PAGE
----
One hundred acres on Wataugah run
joining Jeremiah Dungans Entry
below where the waggon road leaves the creek and turns up through the gap and extending down the run for Compliment Given at offt
the 9th day of Augt 1783
Landon Carter for John Carter

100 acres surveyed for John Humprhrys "ag" George Vincent ot the 8th September 1783

Elizabeth married William Greenway about 1777 in Washington County, Tennessee.

On October 26, 1786 John Humphreys was granted 100 acres in Washington County on the Watauga River adjacent to Hays and Jeremiah Dungan.

On December 28, 1793, Moses was the bondsman for the marriage of, Elizabeth Humphreys, and Edward Weston in Washington County. Elizabeth was Richard's daughter.

In 1794 John was on Captain Carrigers list. They were close neighbors of Thomas and Samuel Tipton, and George Emmert, and Philamon Lacy.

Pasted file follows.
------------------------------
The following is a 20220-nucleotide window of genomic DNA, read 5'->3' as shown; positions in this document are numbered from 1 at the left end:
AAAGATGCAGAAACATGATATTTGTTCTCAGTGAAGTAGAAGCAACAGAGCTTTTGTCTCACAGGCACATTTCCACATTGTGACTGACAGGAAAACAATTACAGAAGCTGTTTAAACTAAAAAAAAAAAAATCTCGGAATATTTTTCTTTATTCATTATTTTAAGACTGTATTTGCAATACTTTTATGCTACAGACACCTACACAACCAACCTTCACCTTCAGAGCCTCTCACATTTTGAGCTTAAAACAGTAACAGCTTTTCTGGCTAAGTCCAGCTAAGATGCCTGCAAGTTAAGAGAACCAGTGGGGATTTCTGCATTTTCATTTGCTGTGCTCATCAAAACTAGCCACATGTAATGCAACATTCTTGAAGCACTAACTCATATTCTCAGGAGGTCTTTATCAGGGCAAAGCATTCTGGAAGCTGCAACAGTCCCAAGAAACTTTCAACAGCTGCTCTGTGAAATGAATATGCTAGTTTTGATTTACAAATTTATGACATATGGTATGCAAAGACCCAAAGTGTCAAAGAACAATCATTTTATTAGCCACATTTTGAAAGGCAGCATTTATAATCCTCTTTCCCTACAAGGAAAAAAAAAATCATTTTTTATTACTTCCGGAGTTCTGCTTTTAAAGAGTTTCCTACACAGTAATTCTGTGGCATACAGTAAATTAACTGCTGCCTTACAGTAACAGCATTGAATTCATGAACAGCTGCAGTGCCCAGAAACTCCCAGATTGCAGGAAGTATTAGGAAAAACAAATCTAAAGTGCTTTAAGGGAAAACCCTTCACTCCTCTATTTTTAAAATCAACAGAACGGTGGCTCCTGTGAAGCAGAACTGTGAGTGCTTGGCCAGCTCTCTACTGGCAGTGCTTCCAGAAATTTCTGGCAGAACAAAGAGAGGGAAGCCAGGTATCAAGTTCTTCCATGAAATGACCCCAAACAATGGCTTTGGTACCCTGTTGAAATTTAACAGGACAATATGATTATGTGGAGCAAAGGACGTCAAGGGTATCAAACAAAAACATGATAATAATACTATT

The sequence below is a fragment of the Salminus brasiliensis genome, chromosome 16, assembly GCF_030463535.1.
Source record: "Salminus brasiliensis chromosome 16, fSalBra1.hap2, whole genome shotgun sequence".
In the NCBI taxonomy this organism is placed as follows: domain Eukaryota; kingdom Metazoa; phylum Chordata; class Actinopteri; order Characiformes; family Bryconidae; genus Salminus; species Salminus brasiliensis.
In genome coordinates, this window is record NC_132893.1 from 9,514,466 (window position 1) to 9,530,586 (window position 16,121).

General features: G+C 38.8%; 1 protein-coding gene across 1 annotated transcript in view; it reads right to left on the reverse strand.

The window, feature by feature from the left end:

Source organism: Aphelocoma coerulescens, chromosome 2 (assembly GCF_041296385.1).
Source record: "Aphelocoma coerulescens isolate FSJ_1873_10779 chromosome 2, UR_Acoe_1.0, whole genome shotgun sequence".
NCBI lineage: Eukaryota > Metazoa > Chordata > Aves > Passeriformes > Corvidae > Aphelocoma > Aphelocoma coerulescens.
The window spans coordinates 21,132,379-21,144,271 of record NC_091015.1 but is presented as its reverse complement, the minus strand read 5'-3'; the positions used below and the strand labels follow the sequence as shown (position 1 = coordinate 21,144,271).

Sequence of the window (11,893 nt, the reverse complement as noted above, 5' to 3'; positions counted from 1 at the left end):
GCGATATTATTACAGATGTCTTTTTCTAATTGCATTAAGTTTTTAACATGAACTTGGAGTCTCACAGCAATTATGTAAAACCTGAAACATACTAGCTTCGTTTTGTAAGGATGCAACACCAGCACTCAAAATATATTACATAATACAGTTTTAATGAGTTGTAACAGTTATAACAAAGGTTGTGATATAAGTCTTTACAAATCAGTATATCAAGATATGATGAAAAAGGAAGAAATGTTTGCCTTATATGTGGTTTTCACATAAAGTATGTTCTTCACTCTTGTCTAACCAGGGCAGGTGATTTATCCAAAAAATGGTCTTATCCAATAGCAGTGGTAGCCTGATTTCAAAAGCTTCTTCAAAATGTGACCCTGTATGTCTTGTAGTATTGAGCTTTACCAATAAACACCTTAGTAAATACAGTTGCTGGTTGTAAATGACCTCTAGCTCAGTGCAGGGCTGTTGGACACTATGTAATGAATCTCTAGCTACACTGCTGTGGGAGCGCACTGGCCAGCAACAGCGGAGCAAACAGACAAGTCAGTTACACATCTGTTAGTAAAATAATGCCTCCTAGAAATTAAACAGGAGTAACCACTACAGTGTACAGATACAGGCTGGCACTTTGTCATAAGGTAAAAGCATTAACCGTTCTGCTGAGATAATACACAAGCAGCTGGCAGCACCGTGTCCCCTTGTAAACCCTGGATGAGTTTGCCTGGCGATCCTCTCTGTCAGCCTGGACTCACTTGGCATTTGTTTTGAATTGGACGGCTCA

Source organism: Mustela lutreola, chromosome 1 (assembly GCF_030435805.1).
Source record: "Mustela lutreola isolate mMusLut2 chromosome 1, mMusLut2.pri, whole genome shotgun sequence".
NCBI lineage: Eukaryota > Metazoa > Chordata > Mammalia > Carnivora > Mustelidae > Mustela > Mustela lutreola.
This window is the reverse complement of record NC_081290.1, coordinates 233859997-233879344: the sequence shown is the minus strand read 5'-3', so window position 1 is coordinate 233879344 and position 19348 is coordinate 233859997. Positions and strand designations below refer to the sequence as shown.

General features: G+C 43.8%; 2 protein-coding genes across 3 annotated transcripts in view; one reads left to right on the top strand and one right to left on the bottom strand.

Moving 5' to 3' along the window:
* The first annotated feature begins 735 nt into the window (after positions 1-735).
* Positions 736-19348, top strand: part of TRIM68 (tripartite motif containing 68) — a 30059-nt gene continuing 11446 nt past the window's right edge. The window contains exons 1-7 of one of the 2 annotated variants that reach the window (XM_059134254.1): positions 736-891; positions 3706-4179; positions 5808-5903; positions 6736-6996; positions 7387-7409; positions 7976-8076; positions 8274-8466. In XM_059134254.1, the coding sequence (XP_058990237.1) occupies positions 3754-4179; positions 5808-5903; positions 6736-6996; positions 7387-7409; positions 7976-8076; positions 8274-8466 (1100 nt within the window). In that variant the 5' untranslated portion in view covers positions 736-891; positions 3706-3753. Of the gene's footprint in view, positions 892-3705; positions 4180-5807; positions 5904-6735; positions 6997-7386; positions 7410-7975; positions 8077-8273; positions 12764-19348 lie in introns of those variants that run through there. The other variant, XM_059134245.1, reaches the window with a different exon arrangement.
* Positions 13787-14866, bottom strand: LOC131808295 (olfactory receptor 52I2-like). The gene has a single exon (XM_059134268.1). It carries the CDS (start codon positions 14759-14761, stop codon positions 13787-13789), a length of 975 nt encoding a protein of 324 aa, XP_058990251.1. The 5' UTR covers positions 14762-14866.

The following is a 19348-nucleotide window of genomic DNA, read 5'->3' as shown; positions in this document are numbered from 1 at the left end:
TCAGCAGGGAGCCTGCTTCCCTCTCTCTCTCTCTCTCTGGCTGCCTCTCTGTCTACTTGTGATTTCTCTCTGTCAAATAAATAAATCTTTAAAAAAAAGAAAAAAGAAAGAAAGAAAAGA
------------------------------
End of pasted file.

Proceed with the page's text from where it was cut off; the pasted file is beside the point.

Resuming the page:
In 1796 after Carter County was formed, the Humphreys' land was in both Washington and Carter counties.

In 1796 Jesse and Elisha were in Carter County Tennessee.

In 1797 Moses Humphreys was on the tax list of Sullivan County.

In 1798 Jesse and Elisha were in Carter County.

John and Susannah died in Washington County, Tennessee in 1798. Moses and his brother, Jesse, served as administrators of their father's estate

According to The Alabama Genealogical Record by Betty Wood Thomas

The family Bible of John Humphreys who died in Washington County, Tennessee in 1798 passed to his son, Moses Humphreys, from Moses to his son, John J. Humphreys, who moved from Monroe County, Tennesee to DeKalb County.

In August, 1801 the estate inventory of John Humphreys was recorded in Washington County, Tennessee. The administrators were Jesse and Moses Humphreys.

October 26, 1807, a deed for 100 acres on the Watauga River in Washington County from Susannah Humphreys, widow of John Humphreys, to John Houston was recorded.

October 27, 1807 a deed to the above 100 acres was signed by the sons and son-in-law of John Humphreys; Moses, Richard, Jesse, George, Elisha, and Jehue (Joshua) Humphreys and William Greenway.